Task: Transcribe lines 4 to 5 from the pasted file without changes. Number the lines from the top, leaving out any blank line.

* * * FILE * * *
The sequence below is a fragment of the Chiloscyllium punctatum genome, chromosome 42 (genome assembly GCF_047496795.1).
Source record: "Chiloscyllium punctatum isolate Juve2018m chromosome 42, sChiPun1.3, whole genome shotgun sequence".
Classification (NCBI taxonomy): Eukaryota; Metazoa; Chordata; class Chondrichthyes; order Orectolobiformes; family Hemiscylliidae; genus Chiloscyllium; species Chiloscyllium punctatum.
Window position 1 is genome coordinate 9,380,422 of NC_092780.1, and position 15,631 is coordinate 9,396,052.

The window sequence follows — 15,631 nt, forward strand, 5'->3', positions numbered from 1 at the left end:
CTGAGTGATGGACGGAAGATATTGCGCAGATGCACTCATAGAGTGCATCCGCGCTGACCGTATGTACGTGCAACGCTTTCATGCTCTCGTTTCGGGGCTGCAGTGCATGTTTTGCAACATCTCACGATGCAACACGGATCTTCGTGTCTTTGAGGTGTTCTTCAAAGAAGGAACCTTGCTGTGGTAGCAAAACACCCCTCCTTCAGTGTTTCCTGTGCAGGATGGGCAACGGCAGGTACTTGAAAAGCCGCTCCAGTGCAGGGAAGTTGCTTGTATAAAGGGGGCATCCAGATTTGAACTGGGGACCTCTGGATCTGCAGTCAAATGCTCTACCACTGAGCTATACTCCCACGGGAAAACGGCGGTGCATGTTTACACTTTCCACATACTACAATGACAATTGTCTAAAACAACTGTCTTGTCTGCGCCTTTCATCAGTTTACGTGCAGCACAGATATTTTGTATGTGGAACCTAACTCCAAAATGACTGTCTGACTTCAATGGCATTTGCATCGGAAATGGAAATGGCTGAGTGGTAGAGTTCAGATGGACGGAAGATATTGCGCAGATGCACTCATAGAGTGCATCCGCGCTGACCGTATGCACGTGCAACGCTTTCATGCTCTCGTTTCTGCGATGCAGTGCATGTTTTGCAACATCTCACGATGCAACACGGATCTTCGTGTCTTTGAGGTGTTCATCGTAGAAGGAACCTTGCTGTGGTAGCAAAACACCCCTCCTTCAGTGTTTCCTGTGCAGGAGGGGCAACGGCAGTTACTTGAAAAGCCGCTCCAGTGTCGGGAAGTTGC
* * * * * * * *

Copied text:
Window position 1 is genome coordinate 9,380,422 of NC_092780.1, and position 15,631 is coordinate 9,396,052.

The window sequence follows — 15,631 nt, forward strand, 5'->3', positions numbered from 1 at the left end: